Contact Us

Contact Us

August 29th, 2013 by Eric

Faculty Lounge

Lamson Rm. 113

Hours Open:

Monday- Friday

9AM—4PM

Can reserve for meetings!

Phone
603-535-2368
Have a question? Email us: psu-cetl@plymouth.edu
Mailing Address
17 High Street
MSC #47B
Plymouth, NH 03264

Writing, Research, Creative & Scholarly Activity Drop-in

August 31st, 2015 by Melinda

Need time, space, and motivation to get your writing done?

At your request, we’ve carved out some community writing time!

Drop in & out as your schedule allows:

Friday Sept 11 Frost Commons 3-5:30 p.m.

Friday Oct 2 Frost Commons 3-5:30 p.m.

Friday Nov 20 Frost Commons 3-5:30 p.m.

Friday Dec 11 Frost Commons 3-5:30 p.m.

Drop in to Frost Commons on the above dates from 3-5 for writing time (no talking! no chatting! no Moodle!) and hang around for ~1/2 hour socializing from 5-5:30.

What is “contemplative pedagogy”?

August 17th, 2015 by Melinda

Workshop with Karolyn Kinane

Th Sept 24th 1-2 p.m. OR

Fri Sept 25th 3:30-4:30 p.m. (Same workshop offered twice)

Lamson 113

Light refreshments served

Please RSVP 24 hours in advance psu-cetl@plymouth.edu

What do we meant by “class participation”?

August 17th, 2015 by Melinda

Facilitated conversation with Karolyn Kinane

Mon Sept. 14th 2:30-3:30 p.m. OR

Tues Sept 15th 1-2 p.m. (Same workshop offered twice)

Lamson 113

Light refreshments served

Please RSVP 24 hours in advance psu-cetl@plymouth.edu

CETL Summer Symposium Schedule

March 13th, 2015 by Melinda

 Summer Symposium

Tuesday, June 2nd

“Spotlight” format: Each presenter gives a “teaser’ for the more in-depth 40-minute presentation the following days. See June 3rd – 5th for titles.

9:00 Sandra McBournie ~ Contemplative Mind: Practice for Student, Teacher, and Self

9:15 Robin DeRosa ~ Open Education: OER, Open Pedagogy, and Open Access

9:30 Christin Chenard ~ OER Resource Roundup

9:45 Bonnie Bechard ~ The PSU Common Man Apprentice: Partnering to Create High Impact Teaching & Learning Practices

10:00 Break

10:15 Marianne True & Stacey Curdie ~ Preparing for the Pedagogical Move to Online

10:30 Rebecca Noel ~ Gamifying, Flipping, or Project-Basing The American West Directions class

10:45 Mark Fischler ~ Teaching with Love, Spontaneity, and Authenticity in the University Classroom

11:00 Break

11:15 Tammy Carnevale ~ Online World Cafe to increase student engagement

11:30 Dick Hunnewell ~ 40 Years at Bat: Reflections on Passion, Pedagogy, and Persona

11:45 Marylena Sevigney ~ ePortfolio for Creative Expression

12:00 Lunch

12:45 Nancy Puglisi & Pam Clark ~ Integrating Contemplative Practices in Classrooms

1:00 Meg Petersen ~ Experience, Knowledge, Practice, Reflection: A model for learning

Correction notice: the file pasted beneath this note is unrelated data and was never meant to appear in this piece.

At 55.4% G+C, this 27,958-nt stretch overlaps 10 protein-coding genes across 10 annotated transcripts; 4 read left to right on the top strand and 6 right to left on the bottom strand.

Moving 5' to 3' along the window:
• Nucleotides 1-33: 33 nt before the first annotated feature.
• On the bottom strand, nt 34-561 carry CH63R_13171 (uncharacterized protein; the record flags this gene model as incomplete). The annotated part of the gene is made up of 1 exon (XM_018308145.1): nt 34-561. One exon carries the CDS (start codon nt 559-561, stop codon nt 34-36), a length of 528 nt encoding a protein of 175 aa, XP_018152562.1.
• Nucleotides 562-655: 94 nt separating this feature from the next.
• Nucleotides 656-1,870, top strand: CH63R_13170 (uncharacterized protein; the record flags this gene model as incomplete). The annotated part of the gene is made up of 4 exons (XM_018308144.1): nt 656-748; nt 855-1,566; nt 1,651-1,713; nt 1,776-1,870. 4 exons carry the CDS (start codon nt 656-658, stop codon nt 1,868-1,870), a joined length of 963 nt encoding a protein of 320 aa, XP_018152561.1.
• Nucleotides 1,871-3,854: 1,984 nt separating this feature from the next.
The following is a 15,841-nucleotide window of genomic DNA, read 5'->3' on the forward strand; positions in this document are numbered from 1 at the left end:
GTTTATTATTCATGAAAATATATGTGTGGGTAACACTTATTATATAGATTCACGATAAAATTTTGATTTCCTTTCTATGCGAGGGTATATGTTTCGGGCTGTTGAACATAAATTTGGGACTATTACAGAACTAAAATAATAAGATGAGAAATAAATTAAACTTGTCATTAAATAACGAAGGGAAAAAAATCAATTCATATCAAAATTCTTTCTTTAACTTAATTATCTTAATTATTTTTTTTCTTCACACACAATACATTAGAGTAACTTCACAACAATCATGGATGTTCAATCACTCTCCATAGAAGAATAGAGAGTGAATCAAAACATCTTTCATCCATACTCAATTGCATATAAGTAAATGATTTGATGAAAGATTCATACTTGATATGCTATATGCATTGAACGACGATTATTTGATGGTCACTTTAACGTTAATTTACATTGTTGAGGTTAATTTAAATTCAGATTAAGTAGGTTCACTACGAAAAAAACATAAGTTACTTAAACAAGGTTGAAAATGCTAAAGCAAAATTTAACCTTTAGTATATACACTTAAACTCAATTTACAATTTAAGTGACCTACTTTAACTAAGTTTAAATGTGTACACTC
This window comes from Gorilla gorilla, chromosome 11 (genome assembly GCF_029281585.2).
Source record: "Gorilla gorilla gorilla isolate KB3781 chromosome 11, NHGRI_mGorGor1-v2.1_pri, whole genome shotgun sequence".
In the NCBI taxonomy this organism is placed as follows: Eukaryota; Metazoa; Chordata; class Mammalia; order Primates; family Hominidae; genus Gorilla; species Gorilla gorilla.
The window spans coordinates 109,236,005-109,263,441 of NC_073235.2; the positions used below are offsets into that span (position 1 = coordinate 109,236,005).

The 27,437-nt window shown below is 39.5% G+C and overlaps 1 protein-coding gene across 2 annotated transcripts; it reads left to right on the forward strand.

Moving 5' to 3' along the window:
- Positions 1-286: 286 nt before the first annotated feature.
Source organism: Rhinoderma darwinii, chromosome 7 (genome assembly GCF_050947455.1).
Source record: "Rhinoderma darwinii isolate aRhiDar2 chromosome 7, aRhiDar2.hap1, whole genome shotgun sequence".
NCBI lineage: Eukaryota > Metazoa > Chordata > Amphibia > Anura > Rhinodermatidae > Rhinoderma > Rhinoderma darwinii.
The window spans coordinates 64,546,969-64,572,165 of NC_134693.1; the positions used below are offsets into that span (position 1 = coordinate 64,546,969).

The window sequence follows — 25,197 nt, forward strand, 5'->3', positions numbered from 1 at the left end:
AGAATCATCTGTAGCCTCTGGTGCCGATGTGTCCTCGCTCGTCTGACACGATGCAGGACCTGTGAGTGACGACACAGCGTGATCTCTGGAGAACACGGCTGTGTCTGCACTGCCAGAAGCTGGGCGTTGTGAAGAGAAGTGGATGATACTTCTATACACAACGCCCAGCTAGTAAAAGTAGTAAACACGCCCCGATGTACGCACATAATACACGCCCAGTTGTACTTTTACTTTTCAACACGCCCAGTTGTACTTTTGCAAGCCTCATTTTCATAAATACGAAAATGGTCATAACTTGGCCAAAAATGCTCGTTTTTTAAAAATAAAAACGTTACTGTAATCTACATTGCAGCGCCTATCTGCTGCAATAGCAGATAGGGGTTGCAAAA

1:15 Annie Hagar ~ Problem Solving: an everyday, life-long skill

1:30 Stacey Curdie & Ann Berry ~ Reflective Practice using Google Hangouts

1:45 Break

2:00 Christian Bisson ~ Creating Adventure in the Classroom

2:15 Michael Davidson ~ Advanced look at the next library website

2:30 Ann McClellan ~ Digital Assignments in the Humanities? Learning Outcomes AND “Skill-Based” Assessments

2:45 Break

3:00 Scott Coykendall ~ Rate Your Mate: get your teams teaming!

3:15 Terri Lessard ~ What is a Blended Class?

3:30 Wendy Palmquist ~ Using “Lit Circles” for reading assignments

3:45 Ray England ~ Online Course – publisher content, virtual meetings and more

Wednesday, June 3rd

9:00 Sandra McBournie ~Perhaps you are someone who has embraced a regular contemplative practice, or want to learn more about what it means and how to incorporate contemplation into your personal life or work. This session will discuss options for practice in daily life, explore the tree of contemplative practices, options and outcomes for personal, workplace, and classroom inclusion.

9:45 Robin DeRosa ~ This presentation will introduce you to the field of “open education,” including how to locate free, openly licensed texts and materials in your field; how the pedagogical implications of “open” can transform your teaching and assignments; and how the open access movement can provide you new routes for disseminating your research and maximizing your scholarly impact.

10:30 Break

10:45 Marylena Sevigney ~ Five ways to transform an ePortfolio from “paint by Numbers” to “Customized”.

11:30 Bonnie Bechard ~ Using the experience gained from ten years of experience this presentation will offer suggestions for systematically creating high impact practices that engage students in real-world learning and promote high levels of student performance that integrate and apply what they have learned in their studies across the curriculum.

12:15 Lunch

1:00 Mark Fischler ~ Knowing who you are and loving what you teach are part of the building blocks to being great at what we do. Learning to teach in the NOW will lead to even deeper evels of connecting with you students and subject matter. This workshop will explore these important spaces, developing a healthy toolkit for success in the process.

1:45 Dick Hunnewell ~ After teaching for 40 years (35 at PSU), thanks to this Symposium and the invitation to present, I now have an opportunity to reflect broadly on my own teaching history, the qualities I perceive in myself as a teacher, and what I may have learned as an instructor. As a result, this presentation will consider issues of teacher-student engagement, the teacher as learner, and the significance of the teacher persona. The second day, discussion component will conclude with a jig-saw template, rich in possibilities for all disciplines, both F2F and online delivery.

2:30 Marianne True & Stacey Curdie ~ Thinking about moving a course online or creating a blended course but not sure where to start? LTOE offers many resources and personalized support services to help you get up and running…but is your course ready? This session will help you prepare to make the most out of your LTOE consultation and your transition to virtual teaching and learning.

Thursday, June 4th

9:00 Nancy Puglisi & Pam Clark ~ As teachers, we want to provide engaging and deeply meaningful learning experiences for our students. Through activities that engage mind, body, and spirit, we help students to discern the universal in their personal experiences and to apply universal truths and wisdom within their own lives. We utilize innovative venues in our classroom in our attempt to create an imaginative, reflective, and contemplative learning environment.